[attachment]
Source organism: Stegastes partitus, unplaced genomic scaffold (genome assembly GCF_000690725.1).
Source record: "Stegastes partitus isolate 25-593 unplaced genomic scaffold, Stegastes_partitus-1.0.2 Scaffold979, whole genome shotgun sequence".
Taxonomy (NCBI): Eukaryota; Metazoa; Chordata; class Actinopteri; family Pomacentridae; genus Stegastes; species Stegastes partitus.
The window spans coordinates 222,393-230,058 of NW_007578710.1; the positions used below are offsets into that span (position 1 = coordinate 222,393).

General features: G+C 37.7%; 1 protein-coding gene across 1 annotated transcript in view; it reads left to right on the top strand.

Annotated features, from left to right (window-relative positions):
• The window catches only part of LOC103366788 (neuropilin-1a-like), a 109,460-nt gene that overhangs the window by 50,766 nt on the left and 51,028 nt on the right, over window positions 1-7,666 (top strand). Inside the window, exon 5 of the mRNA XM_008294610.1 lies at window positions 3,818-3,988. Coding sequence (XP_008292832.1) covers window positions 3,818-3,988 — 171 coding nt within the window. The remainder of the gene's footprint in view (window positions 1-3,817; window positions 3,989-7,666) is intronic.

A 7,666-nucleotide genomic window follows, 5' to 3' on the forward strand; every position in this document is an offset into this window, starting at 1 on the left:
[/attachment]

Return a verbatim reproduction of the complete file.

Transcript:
Source organism: Stegastes partitus, unplaced genomic scaffold (genome assembly GCF_000690725.1).
Source record: "Stegastes partitus isolate 25-593 unplaced genomic scaffold, Stegastes_partitus-1.0.2 Scaffold979, whole genome shotgun sequence".
Taxonomy (NCBI): Eukaryota; Metazoa; Chordata; class Actinopteri; family Pomacentridae; genus Stegastes; species Stegastes partitus.
The window spans coordinates 222,393-230,058 of NW_007578710.1; the positions used below are offsets into that span (position 1 = coordinate 222,393).

General features: G+C 37.7%; 1 protein-coding gene across 1 annotated transcript in view; it reads left to right on the top strand.

Annotated features, from left to right (window-relative positions):
• The window catches only part of LOC103366788 (neuropilin-1a-like), a 109,460-nt gene that overhangs the window by 50,766 nt on the left and 51,028 nt on the right, over window positions 1-7,666 (top strand). Inside the window, exon 5 of the mRNA XM_008294610.1 lies at window positions 3,818-3,988. Coding sequence (XP_008292832.1) covers window positions 3,818-3,988 — 171 coding nt within the window. The remainder of the gene's footprint in view (window positions 1-3,817; window positions 3,989-7,666) is intronic.

A 7,666-nucleotide genomic window follows, 5' to 3' on the forward strand; every position in this document is an offset into this window, starting at 1 on the left: